If you're a fan of classic acts such as Bob Seger or Mitch Ryder, you know that in Michigan, they love to rock.
Also, they love to collect rocks - in particular, the Petoskey stone, the official state rock. The latter is found on the state's beaches and sand dunes, where Michigan residents and visitors often collect it as a souvenir, because it has a striking hexagon pattern embedded in its surface that can be brought out with polishing.
The Petoskey has that feature because in addition to being a rock, it's also a fossil - a remnant of coral that lived in Michigan during the Devonian Period, 350 million years ago. (The hexagon is actually the ancient animal's mouth.)
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Given all that, you can understand how utterly cool it must have been for rock hunter Tim O'Brien of Copenish, Mich., to find a 93-pound Petoskey stone in Lake Michigan, near the town of Northport.
According to the Grand Rapids Press, O'Brien discovered the immense Petoskey a week ago, half-buried in sand several feet out in the lake.
Removing the rock proved to be an arduous affair. It was too big for one person to dig out by hand. O'Brien left and returned another day with his girlfriend, but waves in the lake prevented them from locating it again. Finally, he went back a third time on Sept. 22, equipped with a trowel, and this time was able to dislodge it and carry it to his truck.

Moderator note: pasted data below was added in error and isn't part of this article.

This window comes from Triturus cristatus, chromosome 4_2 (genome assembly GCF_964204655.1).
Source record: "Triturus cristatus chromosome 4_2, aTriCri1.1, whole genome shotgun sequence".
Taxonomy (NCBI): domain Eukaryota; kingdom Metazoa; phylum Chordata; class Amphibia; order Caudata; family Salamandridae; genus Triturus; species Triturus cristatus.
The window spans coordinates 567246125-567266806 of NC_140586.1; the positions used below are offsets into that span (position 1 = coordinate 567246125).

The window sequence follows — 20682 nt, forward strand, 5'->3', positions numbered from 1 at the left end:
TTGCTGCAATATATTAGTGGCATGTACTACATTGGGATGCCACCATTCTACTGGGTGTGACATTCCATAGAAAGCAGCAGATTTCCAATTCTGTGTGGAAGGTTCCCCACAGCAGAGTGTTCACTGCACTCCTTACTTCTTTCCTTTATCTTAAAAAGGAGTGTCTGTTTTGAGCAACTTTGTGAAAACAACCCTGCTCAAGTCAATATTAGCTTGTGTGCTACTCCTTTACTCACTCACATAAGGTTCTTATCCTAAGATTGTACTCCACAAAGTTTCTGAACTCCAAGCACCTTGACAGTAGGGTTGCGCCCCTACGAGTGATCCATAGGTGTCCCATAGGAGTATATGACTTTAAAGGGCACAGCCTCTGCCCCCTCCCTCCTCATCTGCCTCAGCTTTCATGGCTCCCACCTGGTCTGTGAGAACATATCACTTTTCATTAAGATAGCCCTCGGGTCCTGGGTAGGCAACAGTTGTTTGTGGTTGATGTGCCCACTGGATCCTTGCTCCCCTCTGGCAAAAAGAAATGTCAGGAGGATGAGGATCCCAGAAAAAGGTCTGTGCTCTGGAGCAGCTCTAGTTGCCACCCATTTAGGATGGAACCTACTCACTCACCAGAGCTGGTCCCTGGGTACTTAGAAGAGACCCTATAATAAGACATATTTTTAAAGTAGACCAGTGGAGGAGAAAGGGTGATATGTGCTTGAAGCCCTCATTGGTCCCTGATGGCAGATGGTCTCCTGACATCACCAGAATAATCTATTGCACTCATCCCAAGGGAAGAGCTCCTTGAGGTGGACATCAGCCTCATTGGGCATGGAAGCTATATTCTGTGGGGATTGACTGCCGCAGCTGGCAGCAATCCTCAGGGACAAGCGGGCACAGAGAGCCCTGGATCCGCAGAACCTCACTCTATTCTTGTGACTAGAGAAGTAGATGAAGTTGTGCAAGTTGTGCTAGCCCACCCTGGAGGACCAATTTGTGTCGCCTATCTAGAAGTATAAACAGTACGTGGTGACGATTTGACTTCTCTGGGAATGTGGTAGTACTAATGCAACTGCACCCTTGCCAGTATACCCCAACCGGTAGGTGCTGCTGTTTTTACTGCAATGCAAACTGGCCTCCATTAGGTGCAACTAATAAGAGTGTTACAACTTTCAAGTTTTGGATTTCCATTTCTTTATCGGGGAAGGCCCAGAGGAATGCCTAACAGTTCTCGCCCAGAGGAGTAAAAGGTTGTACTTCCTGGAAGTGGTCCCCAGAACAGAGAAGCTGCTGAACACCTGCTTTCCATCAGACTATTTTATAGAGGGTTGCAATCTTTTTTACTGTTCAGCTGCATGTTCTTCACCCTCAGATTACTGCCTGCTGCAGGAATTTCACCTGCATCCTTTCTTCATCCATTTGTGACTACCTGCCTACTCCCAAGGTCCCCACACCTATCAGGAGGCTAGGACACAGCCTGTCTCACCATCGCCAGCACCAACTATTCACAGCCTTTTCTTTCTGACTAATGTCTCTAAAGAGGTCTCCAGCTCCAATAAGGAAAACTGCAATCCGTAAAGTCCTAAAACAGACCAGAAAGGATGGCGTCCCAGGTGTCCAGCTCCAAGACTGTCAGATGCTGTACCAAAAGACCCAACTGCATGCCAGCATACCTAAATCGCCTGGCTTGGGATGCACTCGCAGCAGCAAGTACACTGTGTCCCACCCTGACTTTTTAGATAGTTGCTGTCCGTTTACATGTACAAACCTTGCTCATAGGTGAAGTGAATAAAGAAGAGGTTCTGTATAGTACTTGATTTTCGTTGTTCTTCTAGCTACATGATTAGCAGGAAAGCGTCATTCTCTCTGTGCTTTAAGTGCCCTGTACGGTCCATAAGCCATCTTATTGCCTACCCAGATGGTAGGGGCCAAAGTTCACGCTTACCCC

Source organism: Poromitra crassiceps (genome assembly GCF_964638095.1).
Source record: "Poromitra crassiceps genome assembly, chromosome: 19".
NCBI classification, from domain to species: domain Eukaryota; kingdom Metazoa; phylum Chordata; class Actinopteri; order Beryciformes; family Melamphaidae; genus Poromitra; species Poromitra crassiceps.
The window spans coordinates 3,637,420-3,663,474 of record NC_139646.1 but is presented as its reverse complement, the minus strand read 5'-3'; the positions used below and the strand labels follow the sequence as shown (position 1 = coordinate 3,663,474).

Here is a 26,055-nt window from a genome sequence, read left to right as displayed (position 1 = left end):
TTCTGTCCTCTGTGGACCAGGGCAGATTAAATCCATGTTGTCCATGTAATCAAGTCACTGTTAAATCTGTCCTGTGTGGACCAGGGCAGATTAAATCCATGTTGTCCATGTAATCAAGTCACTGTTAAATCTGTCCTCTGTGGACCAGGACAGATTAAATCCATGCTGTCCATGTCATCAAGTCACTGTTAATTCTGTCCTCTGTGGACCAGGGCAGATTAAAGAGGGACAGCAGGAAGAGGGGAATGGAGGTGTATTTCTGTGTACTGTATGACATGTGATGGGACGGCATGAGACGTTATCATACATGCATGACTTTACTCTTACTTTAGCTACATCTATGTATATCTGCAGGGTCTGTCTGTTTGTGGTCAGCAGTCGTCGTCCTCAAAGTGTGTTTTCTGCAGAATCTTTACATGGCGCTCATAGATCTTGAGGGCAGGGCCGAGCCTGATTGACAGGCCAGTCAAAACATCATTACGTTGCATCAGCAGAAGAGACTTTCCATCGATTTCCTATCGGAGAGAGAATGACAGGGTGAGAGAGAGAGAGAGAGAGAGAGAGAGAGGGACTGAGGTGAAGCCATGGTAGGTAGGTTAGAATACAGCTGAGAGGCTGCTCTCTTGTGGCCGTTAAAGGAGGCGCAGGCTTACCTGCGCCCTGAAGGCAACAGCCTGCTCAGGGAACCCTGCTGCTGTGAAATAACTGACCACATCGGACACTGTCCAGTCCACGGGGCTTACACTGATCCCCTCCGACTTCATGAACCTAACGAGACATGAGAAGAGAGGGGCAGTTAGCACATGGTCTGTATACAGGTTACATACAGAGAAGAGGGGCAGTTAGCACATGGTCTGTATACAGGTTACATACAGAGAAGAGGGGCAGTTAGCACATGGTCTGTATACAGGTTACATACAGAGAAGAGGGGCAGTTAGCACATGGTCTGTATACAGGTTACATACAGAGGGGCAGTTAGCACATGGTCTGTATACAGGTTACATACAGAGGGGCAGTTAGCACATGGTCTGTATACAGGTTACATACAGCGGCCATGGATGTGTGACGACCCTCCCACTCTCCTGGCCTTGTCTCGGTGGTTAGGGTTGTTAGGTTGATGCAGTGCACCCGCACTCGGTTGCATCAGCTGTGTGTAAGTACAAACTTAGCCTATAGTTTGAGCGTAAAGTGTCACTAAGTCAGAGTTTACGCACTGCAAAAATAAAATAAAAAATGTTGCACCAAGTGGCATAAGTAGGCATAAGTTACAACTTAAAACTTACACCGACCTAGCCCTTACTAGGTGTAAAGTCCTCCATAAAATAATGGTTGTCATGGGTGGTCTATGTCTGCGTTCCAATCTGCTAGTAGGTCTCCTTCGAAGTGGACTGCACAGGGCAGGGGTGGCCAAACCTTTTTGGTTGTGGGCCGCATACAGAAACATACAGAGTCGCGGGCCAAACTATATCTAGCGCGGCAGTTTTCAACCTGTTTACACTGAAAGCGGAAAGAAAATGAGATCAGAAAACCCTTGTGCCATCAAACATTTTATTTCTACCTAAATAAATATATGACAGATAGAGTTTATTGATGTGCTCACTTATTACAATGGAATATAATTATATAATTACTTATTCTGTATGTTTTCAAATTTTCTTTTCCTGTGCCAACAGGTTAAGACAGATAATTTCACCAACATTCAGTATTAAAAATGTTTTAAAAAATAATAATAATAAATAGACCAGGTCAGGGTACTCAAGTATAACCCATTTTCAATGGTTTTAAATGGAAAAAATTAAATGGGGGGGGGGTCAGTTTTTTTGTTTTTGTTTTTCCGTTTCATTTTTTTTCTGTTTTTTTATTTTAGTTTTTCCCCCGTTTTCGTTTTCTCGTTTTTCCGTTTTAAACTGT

O'Brien, who's been rock-hunting for a few years, told the newspaper that the stone is pretty good quality for its size. Though it might be too big to polish, he plans to put it in his yard for decoration. "It's just kind of a conversation piece," he said.
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While 93 pounds sounds like a pretty big rock, it's actually far from the biggest Petoskey ever found. That distinction probably belongs to a specimen found at Sleeping Bear Dunes National Lakeshore in 1999 by a rock hunter named Chuck Schnake. That stone reportedly weighed as much as a ton and measured 40 inches by 20 inches.
The Petoskey stone's name dates back to the late 1700s, to Antoine Carre, a fur trapper who was adopted by the Ottawa people and made a chief. Carre, whose native name was Neatooshing, married a princess and had a son with her, who was born in the middle of the night along the banks of the Kalamazoo River.
As the sun rose, its rays illuminated the infant's face, which led Carre to name him Petosegay, a word that means "rising sun." A century later, a city of the same name was founded by settlers.